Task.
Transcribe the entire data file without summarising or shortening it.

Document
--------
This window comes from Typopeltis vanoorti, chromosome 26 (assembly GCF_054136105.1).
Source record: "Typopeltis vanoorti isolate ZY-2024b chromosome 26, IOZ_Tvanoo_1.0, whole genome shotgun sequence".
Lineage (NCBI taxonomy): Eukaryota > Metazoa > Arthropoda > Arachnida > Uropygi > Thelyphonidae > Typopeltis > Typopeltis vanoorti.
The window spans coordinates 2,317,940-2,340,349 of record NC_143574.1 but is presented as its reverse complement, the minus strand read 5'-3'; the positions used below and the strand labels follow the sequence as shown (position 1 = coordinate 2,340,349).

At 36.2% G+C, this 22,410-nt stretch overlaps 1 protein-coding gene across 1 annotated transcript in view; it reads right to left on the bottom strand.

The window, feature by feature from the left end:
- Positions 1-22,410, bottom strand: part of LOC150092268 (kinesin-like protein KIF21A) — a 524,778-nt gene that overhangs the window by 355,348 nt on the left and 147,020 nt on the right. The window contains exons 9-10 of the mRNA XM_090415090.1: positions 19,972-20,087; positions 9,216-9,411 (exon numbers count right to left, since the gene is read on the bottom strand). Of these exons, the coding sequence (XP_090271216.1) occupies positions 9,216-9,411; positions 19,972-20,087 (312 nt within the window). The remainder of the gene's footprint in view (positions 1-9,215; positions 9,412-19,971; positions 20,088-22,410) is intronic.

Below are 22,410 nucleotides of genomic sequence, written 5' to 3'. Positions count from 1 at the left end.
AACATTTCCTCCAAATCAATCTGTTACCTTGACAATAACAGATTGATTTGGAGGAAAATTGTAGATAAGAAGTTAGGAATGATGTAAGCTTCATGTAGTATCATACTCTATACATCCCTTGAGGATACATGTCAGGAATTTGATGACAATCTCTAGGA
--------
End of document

This window comes from Typopeltis vanoorti, chromosome 26 (assembly GCF_054136105.1).
Source record: "Typopeltis vanoorti isolate ZY-2024b chromosome 26, IOZ_Tvanoo_1.0, whole genome shotgun sequence".
Lineage (NCBI taxonomy): Eukaryota > Metazoa > Arthropoda > Arachnida > Uropygi > Thelyphonidae > Typopeltis > Typopeltis vanoorti.
The window spans coordinates 2,317,940-2,340,349 of record NC_143574.1 but is presented as its reverse complement, the minus strand read 5'-3'; the positions used below and the strand labels follow the sequence as shown (position 1 = coordinate 2,340,349).

At 36.2% G+C, this 22,410-nt stretch overlaps 1 protein-coding gene across 1 annotated transcript in view; it reads right to left on the bottom strand.

The window, feature by feature from the left end:
- Positions 1-22,410, bottom strand: part of LOC150092268 (kinesin-like protein KIF21A) — a 524,778-nt gene that overhangs the window by 355,348 nt on the left and 147,020 nt on the right. The window contains exons 9-10 of the mRNA XM_090415090.1: positions 19,972-20,087; positions 9,216-9,411 (exon numbers count right to left, since the gene is read on the bottom strand). Of these exons, the coding sequence (XP_090271216.1) occupies positions 9,216-9,411; positions 19,972-20,087 (312 nt within the window). The remainder of the gene's footprint in view (positions 1-9,215; positions 9,412-19,971; positions 20,088-22,410) is intronic.

Below are 22,410 nucleotides of genomic sequence, written 5' to 3'. Positions count from 1 at the left end.
AACATTTCCTCCAAATCAATCTGTTACCTTGACAATAACAGATTGATTTGGAGGAAAATTGTAGATAAGAAGTTAGGAATGATGTAAGCTTCATGTAGTATCATACTCTATACATCCCTTGAGGATACATGTCAGGAATTTGATGACAATCTCTAGGA